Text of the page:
Leading Change – What It Means to Be a Transformational Law Firm
In my experience, law firms and lawyers themselves only initiate change after eons of long deliberation and consideration. It is, after all, their reputation — and often their names — on the shingle. In some cases, it takes so long to make a change that the matter is shelved an d forgotten, collecting dust. Never mind being transformational.
Over the years, this consistently slow approach to accepting change, capitalize on new technology or be transformational continues to entrench firms with mediocre
solutions and a host of workarounds. These firms tend to use complicated system configurations and a plethora of integrations (i.e. other software developed to work in conjunction with your current software).
What Worked in the Past May Not Work As Well in the Future
Previous generations of law firms could get away with slower adaptation. However, the vast changes that have occurred in the last 10 years in terms of technology, efficiency, and marketing does not allow this generation the luxury of lengthy time to learn and adopt. They must rethink what it means to be a transformational law firm.
Don’t get me wrong, law firms have changed drastically over the last several decades. Looking back to my first job in the legal industry, as a college student working in a law firm’s file management department, the lawyers were not happy giving up their paper-based, red-rope operations to move to anned, electronic documents. The massive computer terminals and green screens went to PC’s, word processing and file management. Even when faxes were hot, it was not easily accepted to receive faxes as electronic documents in the form of emails and scanned documents.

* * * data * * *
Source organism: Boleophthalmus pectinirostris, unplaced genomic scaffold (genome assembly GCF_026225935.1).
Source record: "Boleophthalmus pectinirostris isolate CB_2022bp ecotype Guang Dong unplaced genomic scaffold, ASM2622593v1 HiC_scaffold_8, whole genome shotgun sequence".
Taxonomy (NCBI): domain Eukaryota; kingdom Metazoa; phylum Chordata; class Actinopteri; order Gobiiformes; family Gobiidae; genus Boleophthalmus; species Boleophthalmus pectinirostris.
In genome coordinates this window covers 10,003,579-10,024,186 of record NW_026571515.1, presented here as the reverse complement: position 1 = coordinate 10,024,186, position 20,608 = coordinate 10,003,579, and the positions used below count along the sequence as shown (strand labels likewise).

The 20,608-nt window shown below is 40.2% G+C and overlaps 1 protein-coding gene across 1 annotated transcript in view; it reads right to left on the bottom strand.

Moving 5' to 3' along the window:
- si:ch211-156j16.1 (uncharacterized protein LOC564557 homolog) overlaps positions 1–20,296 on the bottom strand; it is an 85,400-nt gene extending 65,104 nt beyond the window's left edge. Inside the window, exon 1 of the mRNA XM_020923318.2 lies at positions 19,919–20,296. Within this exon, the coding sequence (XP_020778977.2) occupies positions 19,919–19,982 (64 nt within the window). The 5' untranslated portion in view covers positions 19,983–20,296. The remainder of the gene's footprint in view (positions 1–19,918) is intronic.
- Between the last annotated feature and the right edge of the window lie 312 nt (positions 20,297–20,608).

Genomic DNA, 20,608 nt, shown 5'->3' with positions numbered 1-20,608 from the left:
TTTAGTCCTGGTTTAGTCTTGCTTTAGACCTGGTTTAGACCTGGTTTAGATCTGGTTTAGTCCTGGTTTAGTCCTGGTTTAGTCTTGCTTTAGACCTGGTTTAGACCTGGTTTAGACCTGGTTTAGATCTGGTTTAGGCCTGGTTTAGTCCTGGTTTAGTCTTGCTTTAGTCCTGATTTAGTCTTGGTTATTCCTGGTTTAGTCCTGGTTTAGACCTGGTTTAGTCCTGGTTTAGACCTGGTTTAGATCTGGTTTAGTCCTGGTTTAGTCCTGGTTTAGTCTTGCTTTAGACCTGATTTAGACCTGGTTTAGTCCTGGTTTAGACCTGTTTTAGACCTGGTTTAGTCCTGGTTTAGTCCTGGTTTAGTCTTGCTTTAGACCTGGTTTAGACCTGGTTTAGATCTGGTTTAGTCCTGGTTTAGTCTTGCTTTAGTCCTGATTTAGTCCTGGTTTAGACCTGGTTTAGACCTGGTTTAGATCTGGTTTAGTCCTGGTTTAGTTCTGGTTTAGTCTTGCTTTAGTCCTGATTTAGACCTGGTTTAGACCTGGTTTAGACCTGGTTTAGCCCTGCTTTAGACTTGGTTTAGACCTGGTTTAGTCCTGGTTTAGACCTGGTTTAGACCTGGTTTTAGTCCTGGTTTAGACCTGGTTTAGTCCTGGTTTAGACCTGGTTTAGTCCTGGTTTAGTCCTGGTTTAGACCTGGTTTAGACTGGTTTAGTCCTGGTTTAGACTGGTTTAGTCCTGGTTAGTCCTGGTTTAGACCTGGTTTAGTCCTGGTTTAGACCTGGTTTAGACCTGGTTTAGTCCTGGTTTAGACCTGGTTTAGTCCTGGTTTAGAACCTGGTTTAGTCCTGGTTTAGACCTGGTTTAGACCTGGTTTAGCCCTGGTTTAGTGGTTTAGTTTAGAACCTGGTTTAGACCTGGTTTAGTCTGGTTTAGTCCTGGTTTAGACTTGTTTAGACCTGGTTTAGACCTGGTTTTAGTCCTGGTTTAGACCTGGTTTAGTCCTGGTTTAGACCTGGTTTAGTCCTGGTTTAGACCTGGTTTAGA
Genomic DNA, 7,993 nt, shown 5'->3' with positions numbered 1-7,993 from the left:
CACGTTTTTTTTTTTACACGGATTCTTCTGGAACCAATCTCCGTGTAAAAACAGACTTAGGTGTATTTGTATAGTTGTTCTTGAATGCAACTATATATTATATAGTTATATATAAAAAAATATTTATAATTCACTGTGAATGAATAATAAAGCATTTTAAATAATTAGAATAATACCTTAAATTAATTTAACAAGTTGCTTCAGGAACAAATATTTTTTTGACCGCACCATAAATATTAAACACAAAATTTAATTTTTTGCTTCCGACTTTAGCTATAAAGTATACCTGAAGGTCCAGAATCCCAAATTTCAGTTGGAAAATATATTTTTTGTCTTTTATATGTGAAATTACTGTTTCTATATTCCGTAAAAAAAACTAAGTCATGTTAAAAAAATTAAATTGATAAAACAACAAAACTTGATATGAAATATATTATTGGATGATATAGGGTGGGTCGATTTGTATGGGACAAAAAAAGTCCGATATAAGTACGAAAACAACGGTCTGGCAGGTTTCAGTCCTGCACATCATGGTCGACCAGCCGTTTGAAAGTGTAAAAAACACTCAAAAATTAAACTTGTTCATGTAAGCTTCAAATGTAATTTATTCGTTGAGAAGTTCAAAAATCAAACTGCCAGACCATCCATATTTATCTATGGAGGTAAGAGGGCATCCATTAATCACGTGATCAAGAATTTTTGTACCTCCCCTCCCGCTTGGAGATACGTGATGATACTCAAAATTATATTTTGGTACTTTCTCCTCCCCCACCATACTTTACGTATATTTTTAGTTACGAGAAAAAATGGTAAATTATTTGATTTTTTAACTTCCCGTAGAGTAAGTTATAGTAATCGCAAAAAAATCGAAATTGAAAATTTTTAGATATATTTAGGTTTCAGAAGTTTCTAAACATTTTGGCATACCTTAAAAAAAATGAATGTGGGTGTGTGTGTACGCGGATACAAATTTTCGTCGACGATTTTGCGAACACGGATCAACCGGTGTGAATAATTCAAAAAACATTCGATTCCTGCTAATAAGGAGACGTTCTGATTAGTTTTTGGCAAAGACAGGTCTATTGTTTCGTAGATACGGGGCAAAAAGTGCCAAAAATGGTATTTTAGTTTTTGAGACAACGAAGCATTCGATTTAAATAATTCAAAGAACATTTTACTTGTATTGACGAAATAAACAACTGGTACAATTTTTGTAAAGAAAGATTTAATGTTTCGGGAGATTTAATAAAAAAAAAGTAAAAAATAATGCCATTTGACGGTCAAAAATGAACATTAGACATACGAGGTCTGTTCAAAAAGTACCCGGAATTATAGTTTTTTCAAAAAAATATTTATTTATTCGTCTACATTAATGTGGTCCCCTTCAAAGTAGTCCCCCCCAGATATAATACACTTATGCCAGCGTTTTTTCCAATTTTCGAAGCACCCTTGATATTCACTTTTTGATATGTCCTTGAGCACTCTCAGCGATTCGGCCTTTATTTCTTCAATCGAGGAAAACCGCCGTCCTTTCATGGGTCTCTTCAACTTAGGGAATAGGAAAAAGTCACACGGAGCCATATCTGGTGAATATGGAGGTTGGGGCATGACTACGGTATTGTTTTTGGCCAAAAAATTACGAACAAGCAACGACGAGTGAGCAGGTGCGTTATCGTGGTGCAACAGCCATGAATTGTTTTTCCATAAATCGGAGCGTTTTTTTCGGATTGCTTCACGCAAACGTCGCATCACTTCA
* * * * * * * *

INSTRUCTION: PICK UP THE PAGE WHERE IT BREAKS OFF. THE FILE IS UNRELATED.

Ten Years is an Eternity for Technology and Marketing
In the past ten years, with the recession and downturn, a valued reputation does not carry as far as it once would. Now, if you do not meet the client where they are (i.e., the right media channel), you might not get their business. Reputation is critical, but so is being found by your target audience, driving your firm’s efficiency forward, and maximizing your resources.
I often hear the same or similar issues in law firms, even if their practice areas or firm sizes differ. Patterns emerged, and so I’ve put together a chart to shed light on some of the reasons why firms are seeking GrowPath’s case management solution and wanting to transform their practices.
Indicators that point to your firm needing to change and be transformative
|If your firm is experiencing|
any of these:
|It might really mean:|
|Declining net profit|
over a period of time
|Declining returns on partner equity|
|High staff turnover|
|Higher Client dissatisfaction|
|Lack of visibility of caseloads|
|Lack of insight into media channel success|
How Good Leaders Impact Change
Partners often fall back to the “professional partnership culture,” or a “don’t rock the boat” mentality. The problems pile on slowly, and often without notice.
I’ve found that this is often driven by the “I am not a spreadsheet kind of firm; I practice law” kind of mentality. This often further perpetuates the resistance to change.
The truth is, even good firms sometimes fail. Often times, what is hindering the growth is perpetuating the decline. More than likely, decisions are limited by the pocketbook. That is a band-aid approach to moving the firm’s technology forward.